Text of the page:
With the sun's full force scorching the fine sand, shark hunters set up long lines of camps on Texas beaches, hoping to tangle with one of the ocean's largest toothy critters. This is not a sport for folks without patience. Unlike the chaotic action that occurs in spring and fall, summer can provide a strangely stagnant setting. Some individuals risk losing their sanity as they wait seemingly endless hours for a bite.
In the best-case scenario, long after boredom has set in and all hope seems lost, it happens... a nuclear explosion of a shark-run causes one of the largest fishing reels known to man to spin and whine. The surge of adrenaline caused by such a moment shakes one instantly from their daydreams; this is reality, the stuff of legends.
In response to the strike and run, anglers strap into the harness and become one with the rod and reel. The fight that follows is a battle which will test the toughest souls. Those who possess adequate physical and mental strength will endure long enough to see the beginning of the end. At that point, they might look out over the water and see a towering saber extending above the waves—the signature fin of the great hammerhead, one of the hardest fighting fish in the world.
Here in the Lone Star State, many anglers treasure the idea of encountering one of these impressive beasts, which rank high among the most powerful fish to battle on rod and reel. All great hammerheads swim with incredible speed and can exert mind-blowing bursts when hooked. They can also turn and run the opposite direction in an instant. Their shovel-like heads generate torque for the fight; they also function like tools, useful for scooping stingrays, a favorite prey, right off the sea floor.
The combination of strange appearance, awe-inspiring size and ample powers explains why anglers have a long history with giant hammers in the Gulf. In Florida, a well known myth has circulated for about half a century about a legendary fish called “Old Hitler,” a great hammerhead of epic proportions, marked with a variety of scars left over from battles with harpoons, guns and outboard propellers. Any Florida shark fishermen worth the sand in his boots has certainly heard tales about the creature.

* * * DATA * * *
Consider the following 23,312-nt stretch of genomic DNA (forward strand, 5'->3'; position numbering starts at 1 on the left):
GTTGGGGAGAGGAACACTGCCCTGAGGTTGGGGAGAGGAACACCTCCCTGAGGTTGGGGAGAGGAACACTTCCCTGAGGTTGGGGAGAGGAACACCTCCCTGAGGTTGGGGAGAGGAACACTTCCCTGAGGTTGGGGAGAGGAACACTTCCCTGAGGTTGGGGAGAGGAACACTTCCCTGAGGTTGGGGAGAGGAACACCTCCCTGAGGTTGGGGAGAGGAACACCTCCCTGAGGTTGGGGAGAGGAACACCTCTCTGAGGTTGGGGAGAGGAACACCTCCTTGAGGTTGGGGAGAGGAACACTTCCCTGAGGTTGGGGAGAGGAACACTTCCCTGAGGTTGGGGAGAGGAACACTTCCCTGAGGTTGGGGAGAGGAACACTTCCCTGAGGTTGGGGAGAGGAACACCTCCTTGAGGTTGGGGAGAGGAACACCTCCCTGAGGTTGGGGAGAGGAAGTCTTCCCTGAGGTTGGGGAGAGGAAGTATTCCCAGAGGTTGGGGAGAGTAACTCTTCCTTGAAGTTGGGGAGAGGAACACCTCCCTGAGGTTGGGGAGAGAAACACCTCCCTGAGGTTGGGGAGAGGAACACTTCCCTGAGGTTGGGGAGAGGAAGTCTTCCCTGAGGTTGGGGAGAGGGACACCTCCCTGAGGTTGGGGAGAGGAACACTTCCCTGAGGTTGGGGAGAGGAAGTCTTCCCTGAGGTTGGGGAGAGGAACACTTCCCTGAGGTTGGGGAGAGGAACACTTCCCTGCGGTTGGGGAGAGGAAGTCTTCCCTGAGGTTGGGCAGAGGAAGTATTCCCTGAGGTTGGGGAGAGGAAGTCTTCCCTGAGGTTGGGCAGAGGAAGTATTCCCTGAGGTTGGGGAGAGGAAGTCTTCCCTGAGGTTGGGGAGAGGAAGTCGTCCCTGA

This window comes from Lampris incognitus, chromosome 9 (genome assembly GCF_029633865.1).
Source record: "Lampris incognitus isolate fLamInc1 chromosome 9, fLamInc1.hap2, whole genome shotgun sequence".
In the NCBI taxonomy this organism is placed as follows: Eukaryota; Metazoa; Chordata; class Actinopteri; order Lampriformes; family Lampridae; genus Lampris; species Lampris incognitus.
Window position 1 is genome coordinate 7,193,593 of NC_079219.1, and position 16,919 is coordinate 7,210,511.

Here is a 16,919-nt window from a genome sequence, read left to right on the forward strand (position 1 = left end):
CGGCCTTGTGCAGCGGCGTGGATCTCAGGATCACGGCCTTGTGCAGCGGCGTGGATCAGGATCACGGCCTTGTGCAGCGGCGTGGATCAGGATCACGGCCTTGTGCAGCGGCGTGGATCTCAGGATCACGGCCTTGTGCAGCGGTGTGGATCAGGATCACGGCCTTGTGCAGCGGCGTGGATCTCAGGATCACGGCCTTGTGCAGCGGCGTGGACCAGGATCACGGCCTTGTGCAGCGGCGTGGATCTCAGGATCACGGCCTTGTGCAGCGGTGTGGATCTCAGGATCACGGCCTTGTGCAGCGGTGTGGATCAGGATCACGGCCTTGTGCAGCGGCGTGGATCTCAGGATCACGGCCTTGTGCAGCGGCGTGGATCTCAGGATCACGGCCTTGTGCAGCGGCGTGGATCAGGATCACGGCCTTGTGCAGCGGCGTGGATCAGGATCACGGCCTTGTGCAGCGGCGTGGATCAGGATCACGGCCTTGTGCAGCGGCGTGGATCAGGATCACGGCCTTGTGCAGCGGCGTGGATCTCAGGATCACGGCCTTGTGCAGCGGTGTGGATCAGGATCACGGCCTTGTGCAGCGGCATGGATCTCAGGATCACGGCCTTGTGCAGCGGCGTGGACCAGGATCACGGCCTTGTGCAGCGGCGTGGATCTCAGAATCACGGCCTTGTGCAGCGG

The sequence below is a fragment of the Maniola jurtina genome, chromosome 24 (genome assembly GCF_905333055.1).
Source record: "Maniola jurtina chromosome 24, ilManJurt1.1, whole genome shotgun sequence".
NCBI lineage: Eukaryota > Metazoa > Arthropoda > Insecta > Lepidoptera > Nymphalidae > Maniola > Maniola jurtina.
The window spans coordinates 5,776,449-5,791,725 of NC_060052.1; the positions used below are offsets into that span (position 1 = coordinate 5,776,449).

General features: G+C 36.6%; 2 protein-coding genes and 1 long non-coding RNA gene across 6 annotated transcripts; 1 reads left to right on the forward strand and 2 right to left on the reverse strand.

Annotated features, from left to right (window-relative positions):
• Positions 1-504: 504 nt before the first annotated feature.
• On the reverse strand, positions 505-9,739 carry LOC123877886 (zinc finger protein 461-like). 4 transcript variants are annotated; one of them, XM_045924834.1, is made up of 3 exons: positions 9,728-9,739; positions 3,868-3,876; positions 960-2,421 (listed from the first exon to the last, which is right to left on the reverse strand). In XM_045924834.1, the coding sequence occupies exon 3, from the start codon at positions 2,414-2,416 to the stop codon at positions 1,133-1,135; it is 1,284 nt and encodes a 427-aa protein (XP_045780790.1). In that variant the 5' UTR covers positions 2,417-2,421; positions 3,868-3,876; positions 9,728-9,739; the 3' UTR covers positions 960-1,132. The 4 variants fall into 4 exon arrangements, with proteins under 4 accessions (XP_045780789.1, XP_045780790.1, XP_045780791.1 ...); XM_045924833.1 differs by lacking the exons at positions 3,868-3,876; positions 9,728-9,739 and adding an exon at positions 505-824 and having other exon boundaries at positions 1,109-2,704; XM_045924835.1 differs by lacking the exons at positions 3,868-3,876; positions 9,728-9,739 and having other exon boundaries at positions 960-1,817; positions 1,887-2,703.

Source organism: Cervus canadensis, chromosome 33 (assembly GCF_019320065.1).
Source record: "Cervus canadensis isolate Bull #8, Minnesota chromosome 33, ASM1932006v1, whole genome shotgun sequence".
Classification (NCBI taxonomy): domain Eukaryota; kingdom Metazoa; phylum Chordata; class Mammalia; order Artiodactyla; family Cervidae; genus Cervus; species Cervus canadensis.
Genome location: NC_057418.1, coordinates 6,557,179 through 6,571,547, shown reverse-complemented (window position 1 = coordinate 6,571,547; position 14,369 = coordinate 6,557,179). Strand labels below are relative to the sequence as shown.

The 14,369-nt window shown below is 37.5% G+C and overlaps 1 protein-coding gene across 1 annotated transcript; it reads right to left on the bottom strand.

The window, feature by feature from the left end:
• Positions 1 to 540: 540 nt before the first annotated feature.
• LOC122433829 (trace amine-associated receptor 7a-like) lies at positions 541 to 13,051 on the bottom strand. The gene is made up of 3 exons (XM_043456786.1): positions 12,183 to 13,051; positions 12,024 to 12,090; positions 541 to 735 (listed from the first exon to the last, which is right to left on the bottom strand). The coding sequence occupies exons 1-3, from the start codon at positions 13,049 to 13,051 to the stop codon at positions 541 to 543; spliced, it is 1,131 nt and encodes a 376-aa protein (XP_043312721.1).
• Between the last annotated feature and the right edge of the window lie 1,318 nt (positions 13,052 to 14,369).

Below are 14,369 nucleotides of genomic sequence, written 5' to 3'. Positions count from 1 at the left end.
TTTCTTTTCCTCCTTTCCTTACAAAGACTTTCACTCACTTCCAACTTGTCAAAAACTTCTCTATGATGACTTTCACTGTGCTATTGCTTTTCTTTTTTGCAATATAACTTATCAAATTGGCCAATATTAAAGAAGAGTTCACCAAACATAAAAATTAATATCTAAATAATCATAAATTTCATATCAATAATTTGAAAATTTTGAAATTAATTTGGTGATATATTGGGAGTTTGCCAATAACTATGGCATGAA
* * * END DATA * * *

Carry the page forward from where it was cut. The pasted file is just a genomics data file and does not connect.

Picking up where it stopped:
Texas anglers claim their own unnamed giants of mythological proportions. In the mid-20th Century, Port Aransas was the self-proclaimed tarpon capital of the world. What eats tarpon? Giant hammerheads! In the Coastal Bend nearshore waters, over the decades in the “Golden Era” of shark fishing, countless giant hammers were caught and photographed. Many old restaurants and tackle shops display fading photos on their walls of some of the mega-monsters which met their fates in battles with warrior anglers.
This year, several giant hammers have already been landed on the Texas coast. I was personally present to see the largest so far, a monster which measured nearly fourteen feet caught by Kevin Loper and nicknamed “Dinosaur.” Seeing a creature of this size evokes powerful feelings. For Kevin, this was certainly the catch of a lifetime. Other large hammerheads have been landed, some by anglers outside the boundaries of the highly regarded Padre Island National Seashore.
Many people are now saying we have more big sharks than ever before. I'd say that's completely inaccurate. Truth is, year after year, more and more shark fishermen head to the beach, carrying high-quality gear. Statistically speaking, this increases the number of encounters with big sharks. In other words, the number of big sharks isn't on the rise; the number of anglers targeting and catching them is.